Eventually, we may hear the city of Havre de Grace's specific allegations against Police Chief William L. Lamphere. But for over a month, there's been nothing but innuendo, leaks by unnamed officials and vague assertions of "misconduct."
Officials in the Harford County city say that half the department's 35 employees have made formal complaints against the chief. An unidentified city official said the allegations against Mr. Lamphere involved "sexual" discrimination in promotions and hiring.
But Mayor Gunther D. Hirsch and city attorney Frederick J. Hatem Jr. have declined to specify any charges. City Council members have distanced themselves from the mayor's investigation, claiming they are not directly involved in, or fully informed about, the move to suspend the chief. A court filing by the city, seeking to overturn a judicial injunction against suspending Mr. Lamphere, claims only that the allegations against him could "result in liability on the part of the city."
If this is so, the mayor and his staff should present substantive evidence to convince the council to join in officially removing the chief from his duties, with or without pay. That has not happened. Citing the city's charter, Circuit Judge Maurice W. Baldwin Jr. issued a continuing injunction barring the city from suspending Mr. Lamphere, with or without pay.
Whether sufficient reason exists to formally suspend or dismiss Mr. Lamphere, who has held the chief's job for six years, an ongoing inquiry by the city administration may determine. But Mr. Lamphere and the public deserve to learn the nature of those charges, instead of a secretive end-run around provisions of the city charter.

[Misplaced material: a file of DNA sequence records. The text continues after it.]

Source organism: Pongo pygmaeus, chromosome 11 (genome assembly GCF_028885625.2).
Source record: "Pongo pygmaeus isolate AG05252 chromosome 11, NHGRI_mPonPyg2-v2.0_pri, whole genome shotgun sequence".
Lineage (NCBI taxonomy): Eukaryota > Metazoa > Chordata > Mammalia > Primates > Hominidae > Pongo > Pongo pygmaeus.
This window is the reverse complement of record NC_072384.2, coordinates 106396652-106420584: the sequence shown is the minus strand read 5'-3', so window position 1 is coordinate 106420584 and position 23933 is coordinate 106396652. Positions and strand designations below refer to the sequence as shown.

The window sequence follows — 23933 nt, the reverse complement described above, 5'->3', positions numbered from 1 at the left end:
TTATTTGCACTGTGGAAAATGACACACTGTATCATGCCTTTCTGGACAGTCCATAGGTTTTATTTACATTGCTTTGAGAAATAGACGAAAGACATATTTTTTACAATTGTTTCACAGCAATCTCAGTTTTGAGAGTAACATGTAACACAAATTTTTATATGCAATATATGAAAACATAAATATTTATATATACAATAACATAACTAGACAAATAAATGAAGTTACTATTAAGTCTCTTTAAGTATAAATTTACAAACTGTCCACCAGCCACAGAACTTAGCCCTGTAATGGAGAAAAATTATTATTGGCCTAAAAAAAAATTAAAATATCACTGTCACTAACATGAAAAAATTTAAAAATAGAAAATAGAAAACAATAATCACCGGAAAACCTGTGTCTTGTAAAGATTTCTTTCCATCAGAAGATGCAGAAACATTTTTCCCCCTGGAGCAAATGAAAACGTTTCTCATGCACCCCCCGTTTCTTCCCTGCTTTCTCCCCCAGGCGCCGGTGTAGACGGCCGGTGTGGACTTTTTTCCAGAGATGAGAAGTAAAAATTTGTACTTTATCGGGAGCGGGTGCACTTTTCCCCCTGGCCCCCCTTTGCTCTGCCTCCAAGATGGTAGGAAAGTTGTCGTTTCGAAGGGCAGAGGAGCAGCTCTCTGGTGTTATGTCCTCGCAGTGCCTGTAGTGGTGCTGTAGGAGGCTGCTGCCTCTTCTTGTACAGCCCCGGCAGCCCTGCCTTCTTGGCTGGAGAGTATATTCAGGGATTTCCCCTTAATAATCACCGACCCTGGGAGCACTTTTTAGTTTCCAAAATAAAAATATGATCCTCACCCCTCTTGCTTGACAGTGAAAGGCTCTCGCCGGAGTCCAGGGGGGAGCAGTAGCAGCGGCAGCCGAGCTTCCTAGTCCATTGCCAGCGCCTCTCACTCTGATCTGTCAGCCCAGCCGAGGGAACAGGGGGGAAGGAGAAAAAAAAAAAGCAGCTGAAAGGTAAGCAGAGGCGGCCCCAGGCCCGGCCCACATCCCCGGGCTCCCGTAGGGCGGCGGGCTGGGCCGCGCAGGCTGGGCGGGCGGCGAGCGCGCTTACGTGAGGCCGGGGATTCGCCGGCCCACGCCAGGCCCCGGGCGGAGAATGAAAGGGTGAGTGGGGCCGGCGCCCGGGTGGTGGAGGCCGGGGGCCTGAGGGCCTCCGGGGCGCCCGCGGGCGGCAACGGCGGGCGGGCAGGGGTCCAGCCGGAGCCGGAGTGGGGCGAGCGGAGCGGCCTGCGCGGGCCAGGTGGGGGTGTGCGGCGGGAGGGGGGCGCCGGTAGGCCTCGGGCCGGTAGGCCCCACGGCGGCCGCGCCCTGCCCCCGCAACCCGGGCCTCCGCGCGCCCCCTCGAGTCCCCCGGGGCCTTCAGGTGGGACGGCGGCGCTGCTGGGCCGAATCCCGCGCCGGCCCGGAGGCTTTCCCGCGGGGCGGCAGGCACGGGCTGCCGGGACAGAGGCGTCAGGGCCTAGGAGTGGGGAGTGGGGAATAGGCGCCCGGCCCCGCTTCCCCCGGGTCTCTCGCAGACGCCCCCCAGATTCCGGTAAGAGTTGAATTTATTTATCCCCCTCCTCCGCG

Any element of surprise in the inquiry has long vanished. Mayor Hirsch first asked Chief Lamphere to agree to the suspension last month, then imposed it when he refused. The injunction keeps him on the job. His continued tenure may make an investigation more difficult, but the city said in court that Mr. Lamphere has not interfered with the investigation of his department management.
The city is always potentially liable for the actions of its police department, or any of its agencies. If the mayor feels the chief must be relieved to limit further liability, he should say why and take the required legal steps. He should inform the council, which must vote to place charges. This hush-hush approach does not inspire public confidence in Havre de Grace City Hall.